(Embargoed) CHAPEL HILL -- Influenza virus that has been passed through mice deficient in the trace nutrient selenium mutates and emerges from the mice more virulent than before, a new study shows. While the research was limited to rodents, it's likely that something similar happens in humans deficient in selenium and, possibly, in other nutrients, University of North Carolina at Chapel Hill scientists say. That's because humans and mice are so similar biologically, and the mice were infected with a human influenza virus.
A report on the discovery appears in the June 8 issue of the FASEB Journal, a scientific journal published by the Federation of American Societies for Experimental Biology. Authors include Dr. Melinda A. Beck, associate professor of pediatrics and nutrition at the UNC schools of medicine and public health, and Heather K. Nelson, a doctoral student in nutrition at UNC. Dr. Orville A. Levander, a research chemist with the Agricultural Research Service's Beltsville Human Nutrition Research Center, who specializes in selenium, also contributed to the study.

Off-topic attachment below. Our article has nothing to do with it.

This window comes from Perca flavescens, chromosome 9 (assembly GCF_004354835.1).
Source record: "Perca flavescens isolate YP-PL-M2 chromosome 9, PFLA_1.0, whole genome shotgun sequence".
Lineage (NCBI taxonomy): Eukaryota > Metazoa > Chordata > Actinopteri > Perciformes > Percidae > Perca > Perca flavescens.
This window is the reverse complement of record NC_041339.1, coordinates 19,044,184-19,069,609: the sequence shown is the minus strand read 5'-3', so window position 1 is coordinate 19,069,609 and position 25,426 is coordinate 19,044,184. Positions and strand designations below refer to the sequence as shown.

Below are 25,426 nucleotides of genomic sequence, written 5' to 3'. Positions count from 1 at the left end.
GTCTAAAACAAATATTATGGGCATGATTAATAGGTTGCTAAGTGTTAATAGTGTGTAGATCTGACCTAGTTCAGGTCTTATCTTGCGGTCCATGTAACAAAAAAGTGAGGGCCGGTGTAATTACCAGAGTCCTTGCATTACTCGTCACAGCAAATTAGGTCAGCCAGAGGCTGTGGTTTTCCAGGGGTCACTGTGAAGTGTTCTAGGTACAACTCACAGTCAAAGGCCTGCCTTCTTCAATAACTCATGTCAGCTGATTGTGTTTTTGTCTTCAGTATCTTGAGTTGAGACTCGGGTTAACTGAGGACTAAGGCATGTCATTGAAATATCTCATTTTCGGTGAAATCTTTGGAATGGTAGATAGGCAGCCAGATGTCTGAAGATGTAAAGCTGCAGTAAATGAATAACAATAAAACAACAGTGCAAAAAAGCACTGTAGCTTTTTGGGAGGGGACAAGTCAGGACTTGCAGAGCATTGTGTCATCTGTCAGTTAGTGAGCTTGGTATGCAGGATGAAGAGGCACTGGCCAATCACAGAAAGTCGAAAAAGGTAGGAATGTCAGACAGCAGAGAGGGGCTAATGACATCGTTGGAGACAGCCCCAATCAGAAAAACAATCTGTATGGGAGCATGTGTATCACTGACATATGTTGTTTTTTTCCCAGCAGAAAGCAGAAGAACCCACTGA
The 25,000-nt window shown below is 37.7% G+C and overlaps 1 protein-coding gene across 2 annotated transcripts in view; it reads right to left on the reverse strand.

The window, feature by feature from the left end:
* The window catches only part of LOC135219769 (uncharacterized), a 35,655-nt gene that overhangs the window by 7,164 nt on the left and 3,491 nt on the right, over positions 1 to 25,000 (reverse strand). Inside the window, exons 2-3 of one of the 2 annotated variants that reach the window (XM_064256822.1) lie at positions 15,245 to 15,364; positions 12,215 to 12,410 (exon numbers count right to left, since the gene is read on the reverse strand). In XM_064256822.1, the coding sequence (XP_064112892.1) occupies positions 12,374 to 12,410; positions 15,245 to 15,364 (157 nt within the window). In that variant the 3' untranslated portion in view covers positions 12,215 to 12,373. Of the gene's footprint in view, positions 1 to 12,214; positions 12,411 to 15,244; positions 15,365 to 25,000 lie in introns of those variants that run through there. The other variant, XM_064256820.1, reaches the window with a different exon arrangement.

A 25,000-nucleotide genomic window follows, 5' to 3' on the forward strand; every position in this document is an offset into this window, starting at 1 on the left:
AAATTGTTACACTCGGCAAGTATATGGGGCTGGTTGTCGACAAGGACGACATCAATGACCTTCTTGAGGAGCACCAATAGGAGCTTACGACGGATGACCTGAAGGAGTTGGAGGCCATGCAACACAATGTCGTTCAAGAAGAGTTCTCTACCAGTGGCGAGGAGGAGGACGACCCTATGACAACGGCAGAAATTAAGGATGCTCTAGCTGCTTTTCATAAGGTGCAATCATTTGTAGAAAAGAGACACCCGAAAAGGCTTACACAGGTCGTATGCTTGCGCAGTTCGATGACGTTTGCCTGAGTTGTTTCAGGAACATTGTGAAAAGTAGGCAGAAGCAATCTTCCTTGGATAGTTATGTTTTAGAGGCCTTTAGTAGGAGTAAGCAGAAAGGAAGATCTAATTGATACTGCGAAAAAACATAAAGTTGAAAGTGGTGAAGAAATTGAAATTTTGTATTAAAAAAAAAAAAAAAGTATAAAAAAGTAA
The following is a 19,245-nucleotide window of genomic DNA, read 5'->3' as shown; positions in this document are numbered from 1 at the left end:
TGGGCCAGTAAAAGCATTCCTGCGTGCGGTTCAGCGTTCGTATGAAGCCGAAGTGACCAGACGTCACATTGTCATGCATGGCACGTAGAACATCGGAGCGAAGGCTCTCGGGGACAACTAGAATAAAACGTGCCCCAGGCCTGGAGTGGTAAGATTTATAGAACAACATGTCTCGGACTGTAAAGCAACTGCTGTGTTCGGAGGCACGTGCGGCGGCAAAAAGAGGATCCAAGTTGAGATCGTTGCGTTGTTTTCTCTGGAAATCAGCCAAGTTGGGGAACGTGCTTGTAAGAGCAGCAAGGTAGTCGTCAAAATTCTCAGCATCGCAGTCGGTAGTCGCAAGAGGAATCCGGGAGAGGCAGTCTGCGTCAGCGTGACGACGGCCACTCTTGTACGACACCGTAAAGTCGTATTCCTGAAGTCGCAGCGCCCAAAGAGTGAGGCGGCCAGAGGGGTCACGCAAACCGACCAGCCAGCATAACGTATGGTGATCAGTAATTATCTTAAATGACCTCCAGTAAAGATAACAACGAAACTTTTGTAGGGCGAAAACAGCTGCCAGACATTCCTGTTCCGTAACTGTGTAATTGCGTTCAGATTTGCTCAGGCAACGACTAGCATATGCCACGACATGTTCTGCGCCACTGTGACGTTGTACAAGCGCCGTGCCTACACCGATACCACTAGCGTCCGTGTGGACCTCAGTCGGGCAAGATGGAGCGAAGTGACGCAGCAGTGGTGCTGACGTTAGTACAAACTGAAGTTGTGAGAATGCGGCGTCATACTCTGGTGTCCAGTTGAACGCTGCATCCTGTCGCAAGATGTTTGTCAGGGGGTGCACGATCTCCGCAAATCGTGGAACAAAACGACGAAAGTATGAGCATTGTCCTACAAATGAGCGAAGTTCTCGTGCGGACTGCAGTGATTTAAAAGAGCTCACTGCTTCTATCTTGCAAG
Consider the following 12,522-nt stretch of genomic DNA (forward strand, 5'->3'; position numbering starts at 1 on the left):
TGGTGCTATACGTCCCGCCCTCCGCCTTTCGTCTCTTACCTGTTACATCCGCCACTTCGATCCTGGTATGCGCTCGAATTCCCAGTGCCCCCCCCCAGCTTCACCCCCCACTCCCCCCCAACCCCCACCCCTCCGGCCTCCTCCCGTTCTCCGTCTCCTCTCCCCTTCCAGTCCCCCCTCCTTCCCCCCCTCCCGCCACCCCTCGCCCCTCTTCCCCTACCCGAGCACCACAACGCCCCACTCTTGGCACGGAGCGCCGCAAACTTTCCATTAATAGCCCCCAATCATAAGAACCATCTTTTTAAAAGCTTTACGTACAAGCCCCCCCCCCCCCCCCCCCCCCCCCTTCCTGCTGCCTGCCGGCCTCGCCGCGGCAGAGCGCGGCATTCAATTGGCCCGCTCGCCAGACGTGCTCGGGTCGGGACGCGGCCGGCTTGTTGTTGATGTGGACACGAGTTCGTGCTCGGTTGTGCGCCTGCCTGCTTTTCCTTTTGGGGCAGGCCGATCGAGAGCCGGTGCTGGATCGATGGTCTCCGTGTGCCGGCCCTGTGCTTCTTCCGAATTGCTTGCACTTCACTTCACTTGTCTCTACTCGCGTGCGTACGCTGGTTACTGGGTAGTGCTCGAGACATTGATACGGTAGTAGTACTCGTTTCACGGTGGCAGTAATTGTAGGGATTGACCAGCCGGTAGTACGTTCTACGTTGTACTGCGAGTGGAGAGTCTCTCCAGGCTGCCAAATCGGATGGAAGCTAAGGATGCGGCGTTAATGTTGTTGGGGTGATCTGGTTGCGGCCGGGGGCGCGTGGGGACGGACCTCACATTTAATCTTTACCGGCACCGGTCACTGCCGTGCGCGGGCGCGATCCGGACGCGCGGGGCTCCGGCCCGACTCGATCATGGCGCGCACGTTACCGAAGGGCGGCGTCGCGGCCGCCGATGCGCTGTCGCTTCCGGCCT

In April, the scientists reported discovering that inadequate intake of selenium boosts damage caused by influenza viruses.
"We believe our latest findings are both important and potentially disturbing because they suggest nutritional deficiencies can promote epidemics in a way not appreciated before," Beck said. "Here we looked at flu virus because it hospitalizes more than 100,000 people each year in the United States alone. But what we found conceivably could be true for any RNA virus -- cold virus, AIDS virus and Ebola virus."
She and Nelson worked with colleagues at the U.S. Department of Agriculture and the Nestle Research Center in Switzerland. They fed groups of mice either selenium-deficient or normal diets. Later, they exposed both groups to a mild strain of human influenza virus known as Influenza A Bangkok.
Rodents consuming too
Contact: David Williamson
University of North Carolina at Chapel Hill